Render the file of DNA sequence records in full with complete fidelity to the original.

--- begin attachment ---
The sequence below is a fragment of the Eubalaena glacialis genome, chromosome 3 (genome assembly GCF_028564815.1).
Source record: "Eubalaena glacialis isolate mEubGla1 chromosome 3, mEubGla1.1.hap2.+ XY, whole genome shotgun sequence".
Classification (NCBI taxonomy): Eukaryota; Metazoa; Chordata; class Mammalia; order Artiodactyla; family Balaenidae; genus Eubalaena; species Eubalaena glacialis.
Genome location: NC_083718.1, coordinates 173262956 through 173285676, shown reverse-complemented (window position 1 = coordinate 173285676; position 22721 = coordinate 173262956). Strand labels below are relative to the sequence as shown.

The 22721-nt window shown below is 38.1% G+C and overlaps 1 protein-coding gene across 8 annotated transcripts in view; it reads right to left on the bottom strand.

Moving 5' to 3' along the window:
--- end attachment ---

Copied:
The sequence below is a fragment of the Eubalaena glacialis genome, chromosome 3 (genome assembly GCF_028564815.1).
Source record: "Eubalaena glacialis isolate mEubGla1 chromosome 3, mEubGla1.1.hap2.+ XY, whole genome shotgun sequence".
Classification (NCBI taxonomy): Eukaryota; Metazoa; Chordata; class Mammalia; order Artiodactyla; family Balaenidae; genus Eubalaena; species Eubalaena glacialis.
Genome location: NC_083718.1, coordinates 173262956 through 173285676, shown reverse-complemented (window position 1 = coordinate 173285676; position 22721 = coordinate 173262956). Strand labels below are relative to the sequence as shown.

The 22721-nt window shown below is 38.1% G+C and overlaps 1 protein-coding gene across 8 annotated transcripts in view; it reads right to left on the bottom strand.

Moving 5' to 3' along the window: